Malliotakis: Shootings Soar as Criminals with Guns Are Released with No Bail and That's "Dead Wrong"
In the wake of a weekend riddled with gun violence that left 11 dead, Assemblywoman Nicole Malliotakis (R,C,I,Ref-Brooklyn, Staten Island) is focusing on why judges are being forced to release those who commit gun crimes back onto the streets as they await trial. Malliotakis fought for and was able to achieve some fixes to the dangerous bail reform law that took effect on January 1, 2020. The initial fixes were passed by the state legislature in April and took effect last week but Malliotakis argues they do not go far enough, and more rollbacks are needed to ensure public safety.
Crimes still eligible for immediate and automatic release under the bail reform law include:
- Criminal purchase or disposal of a weapon (class D felony)
- Criminal possession of a weapon in the fourth degree (class A misdemeanor)
- Criminal possession of a weapon in the third degree (class D felony)
Murder in New York City is up 50% this week compared to the same period last year. Further, the number of shooting victims has tripled over the past month as compared to last year and the horrific 205 shootings we witnessed in June were the highest for the month since 1996. We have returned to the bad old days, said Malliotakis. While the bail reform fixes added criminal possession of a weapon on school grounds back onto the list of crimes for which a judge has discretion to set bail, the fact that three crimes involving unlawful possession and purchase of firearms are still automatic releases is absurd and obviously dangerous. Additionally, those arrested in shootings are often found to have prior criminal history. They may have been released back on the street following a robbery, burglary, or assault providing them with an opportunity to commit their next crime with an illegal firearm or weapon. New York City has devolved into the Wild West, and this lawlessness must be attributed to the misguided policies of Mayor de Blasio and the dangerous bail law passed by solely by Majority politicians last year.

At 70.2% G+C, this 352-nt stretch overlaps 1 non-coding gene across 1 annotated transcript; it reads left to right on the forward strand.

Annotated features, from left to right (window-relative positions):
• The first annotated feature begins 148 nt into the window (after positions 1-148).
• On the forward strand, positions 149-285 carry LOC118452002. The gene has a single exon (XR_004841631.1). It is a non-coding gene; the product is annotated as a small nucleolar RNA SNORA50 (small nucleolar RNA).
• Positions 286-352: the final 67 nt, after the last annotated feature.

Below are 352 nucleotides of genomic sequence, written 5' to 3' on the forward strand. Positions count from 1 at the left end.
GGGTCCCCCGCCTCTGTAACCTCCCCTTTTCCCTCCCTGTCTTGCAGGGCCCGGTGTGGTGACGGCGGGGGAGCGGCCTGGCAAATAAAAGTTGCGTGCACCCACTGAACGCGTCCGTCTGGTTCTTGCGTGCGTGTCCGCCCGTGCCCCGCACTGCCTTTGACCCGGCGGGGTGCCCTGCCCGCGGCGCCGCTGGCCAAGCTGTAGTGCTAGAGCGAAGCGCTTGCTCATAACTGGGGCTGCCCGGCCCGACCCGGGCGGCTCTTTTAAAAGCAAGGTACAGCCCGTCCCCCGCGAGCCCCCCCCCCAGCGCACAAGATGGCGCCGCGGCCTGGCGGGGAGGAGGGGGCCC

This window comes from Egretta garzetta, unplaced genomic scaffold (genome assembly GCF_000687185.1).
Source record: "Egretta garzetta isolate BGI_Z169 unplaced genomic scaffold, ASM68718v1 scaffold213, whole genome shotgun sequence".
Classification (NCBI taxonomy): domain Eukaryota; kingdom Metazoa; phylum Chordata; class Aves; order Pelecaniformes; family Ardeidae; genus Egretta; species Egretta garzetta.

It's not just New York City. Since the broken bail law took effect in April, other New York cities have experienced increases in crime and shootings as well including Rochester, which saw a 67% increase in the month of June compared to 2019 and Albany saw a 379% increase in shooting victims this year overall. Burglaries and robberies have also increased dramatically and those arrested are automatically released without a judges ability to set bail.